While the global pandemic changed many fundamental elements of daily life—including travel, education, and the economy—its impact on the workplace will perhaps prove to be the most disruptive and long-lasting. Research conducted by MillerKnoll reveals how years of remote working, empty real estate, workforce redistribution, and limited social interaction have profoundly changed workplace expectations and organizational strategies for employees and employers alike. The research study, called The Case for a Thriving Workplace, indicates a massive shift in future planning approaches to workspace design and organizational structure that are more human, holistic, interactive, and flexible.

Stony Brook University’s New Ultra-Low-Temp Walk-in Freezer Farm

An Energy Efficient, Lower Cost Alternative to Traditional Point-of-Use Freezers

Published 4-13-2022

Stony Brook University’s Renaissance School of Medicine in Stony Brook, N.Y., has increased its capacity for ultra-low-temperature freezer storage, a need that became critical nationwide in early 2021 when the Pfizer COVID-19 vaccine required that level of storage, limiting which hospitals and pharmacies could offer it. Stony Brook’s new 560,000-sf Medical and Research Translation facility contains a low-temp walk-in (LTW) Freezer Farm suite with eight minus-80-degree-Celsius permanent storage chambers and a minus-20-degree-Celsius storage corridor with a combined capacity of over 1.8 million samples. This is the equivalent storage of 80 traditional point-of-use (POU) stand-alone freezer units.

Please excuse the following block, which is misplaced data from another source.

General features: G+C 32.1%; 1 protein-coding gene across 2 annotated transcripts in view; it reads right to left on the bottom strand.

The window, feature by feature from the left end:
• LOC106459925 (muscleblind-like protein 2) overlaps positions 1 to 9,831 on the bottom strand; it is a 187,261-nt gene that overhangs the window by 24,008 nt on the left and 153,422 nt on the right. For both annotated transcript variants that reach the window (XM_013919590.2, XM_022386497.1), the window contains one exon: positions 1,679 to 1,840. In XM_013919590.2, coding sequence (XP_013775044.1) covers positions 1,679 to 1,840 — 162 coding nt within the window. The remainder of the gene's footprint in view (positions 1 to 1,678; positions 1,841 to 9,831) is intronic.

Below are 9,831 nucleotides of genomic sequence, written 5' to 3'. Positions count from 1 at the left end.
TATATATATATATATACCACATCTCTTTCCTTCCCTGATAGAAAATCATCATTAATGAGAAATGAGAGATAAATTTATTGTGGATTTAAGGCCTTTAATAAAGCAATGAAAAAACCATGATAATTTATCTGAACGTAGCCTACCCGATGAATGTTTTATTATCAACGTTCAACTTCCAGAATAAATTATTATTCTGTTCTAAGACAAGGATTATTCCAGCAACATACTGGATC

Bakar BioEnginuity Hub Raises the Bar for Urban Adaptive Reuse Projects

UC Berkeley’s New Life Science Incubator Transforms the Future While Preserving the Past

Published 3-30-2022

The Bakar BioEnginuity Hub (BBH), a newly opened life science incubator in Woo Hon Fai Hall on the University of California Berkeley campus, sets a new standard for adaptive reuse of historically significant buildings. Originally completed in 1970, the 94,000-sf cast-in-place concrete building was designed by famed San Francisco architect Mario Ciampi as the home of the Berkeley Art Museum and the Pacific Film Archive. Considered an iconic example of mid-century brutalist architecture, the building was found to have significant seismic vulnerabilities after a campus-wide assessment was conducted in 1997. Despite installing temporary reinforcement bracing that improved the building’s seismic rating from “very poor” to “poor,” the museum ultimately moved to a new location in 2014, leaving the massive complex vacant until a decision was made in 2018 to transform it into a life science research incubator that also preserved the building’s historic legacy. While the bold adaptive reuse goal was laudable and widely supported, the architectural engineering and mechanical challenges of retrofitting the historic building to support the needs of a modern flexible life sciences lab were unprecedented.